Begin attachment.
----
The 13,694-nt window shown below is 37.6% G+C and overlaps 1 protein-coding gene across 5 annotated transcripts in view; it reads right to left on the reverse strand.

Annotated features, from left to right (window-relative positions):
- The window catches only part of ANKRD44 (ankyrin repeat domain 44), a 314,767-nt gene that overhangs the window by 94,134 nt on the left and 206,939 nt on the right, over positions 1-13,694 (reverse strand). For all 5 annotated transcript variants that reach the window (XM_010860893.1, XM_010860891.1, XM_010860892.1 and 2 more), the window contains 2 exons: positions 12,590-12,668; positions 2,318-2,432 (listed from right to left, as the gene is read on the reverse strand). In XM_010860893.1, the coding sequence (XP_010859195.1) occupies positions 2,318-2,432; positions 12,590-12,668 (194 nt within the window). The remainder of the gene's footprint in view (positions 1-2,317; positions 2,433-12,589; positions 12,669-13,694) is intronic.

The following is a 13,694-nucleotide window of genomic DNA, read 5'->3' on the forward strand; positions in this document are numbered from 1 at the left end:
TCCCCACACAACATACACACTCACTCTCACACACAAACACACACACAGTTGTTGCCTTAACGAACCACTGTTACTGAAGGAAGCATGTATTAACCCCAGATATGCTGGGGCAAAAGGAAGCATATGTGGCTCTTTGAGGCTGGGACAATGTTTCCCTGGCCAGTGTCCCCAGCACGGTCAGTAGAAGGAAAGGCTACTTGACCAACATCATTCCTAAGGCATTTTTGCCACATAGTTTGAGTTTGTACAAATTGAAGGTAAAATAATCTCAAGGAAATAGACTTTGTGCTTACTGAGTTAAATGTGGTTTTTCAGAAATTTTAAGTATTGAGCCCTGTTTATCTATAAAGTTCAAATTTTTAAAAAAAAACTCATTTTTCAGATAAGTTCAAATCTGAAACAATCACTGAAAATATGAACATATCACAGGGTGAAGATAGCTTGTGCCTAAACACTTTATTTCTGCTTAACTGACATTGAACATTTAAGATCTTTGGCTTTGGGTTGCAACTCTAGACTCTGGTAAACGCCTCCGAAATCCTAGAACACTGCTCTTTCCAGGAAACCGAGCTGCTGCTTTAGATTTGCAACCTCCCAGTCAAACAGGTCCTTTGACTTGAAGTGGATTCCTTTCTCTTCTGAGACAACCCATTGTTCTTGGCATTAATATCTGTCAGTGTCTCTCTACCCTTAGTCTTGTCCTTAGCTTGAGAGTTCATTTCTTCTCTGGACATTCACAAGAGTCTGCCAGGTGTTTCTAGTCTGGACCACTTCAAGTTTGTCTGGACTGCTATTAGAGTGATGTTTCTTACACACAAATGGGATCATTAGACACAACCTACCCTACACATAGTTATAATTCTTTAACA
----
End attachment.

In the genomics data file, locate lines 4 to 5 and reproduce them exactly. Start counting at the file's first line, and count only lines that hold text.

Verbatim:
The following is a 13,694-nucleotide window of genomic DNA, read 5'->3' on the forward strand; positions in this document are numbered from 1 at the left end:
TCCCCACACAACATACACACTCACTCTCACACACAAACACACACACAGTTGTTGCCTTAACGAACCACTGTTACTGAAGGAAGCATGTATTAACCCCAGATATGCTGGGGCAAAAGGAAGCATATGTGGCTCTTTGAGGCTGGGACAATGTTTCCCTGGCCAGTGTCCCCAGCACGGTCAGTAGAAGGAAAGGCTACTTGACCAACATCATTCCTAAGGCATTTTTGCCACATAGTTTGAGTTTGTACAAATTGAAGGTAAAATAATCTCAAGGAAATAGACTTTGTGCTTACTGAGTTAAATGTGGTTTTTCAGAAATTTTAAGTATTGAGCCCTGTTTATCTATAAAGTTCAAATTTTTAAAAAAAAACTCATTTTTCAGATAAGTTCAAATCTGAAACAATCACTGAAAATATGAACATATCACAGGGTGAAGATAGCTTGTGCCTAAACACTTTATTTCTGCTTAACTGACATTGAACATTTAAGATCTTTGGCTTTGGGTTGCAACTCTAGACTCTGGTAAACGCCTCCGAAATCCTAGAACACTGCTCTTTCCAGGAAACCGAGCTGCTGCTTTAGATTTGCAACCTCCCAGTCAAACAGGTCCTTTGACTTGAAGTGGATTCCTTTCTCTTCTGAGACAACCCATTGTTCTTGGCATTAATATCTGTCAGTGTCTCTCTACCCTTAGTCTTGTCCTTAGCTTGAGAGTTCATTTCTTCTCTGGACATTCACAAGAGTCTGCCAGGTGTTTCTAGTCTGGACCACTTCAAGTTTGTCTGGACTGCTATTAGAGTGATGTTTCTTACACACAAATGGGATCATTAGACACAACCTACCCTACACATAGTTATAATTCTTTAACA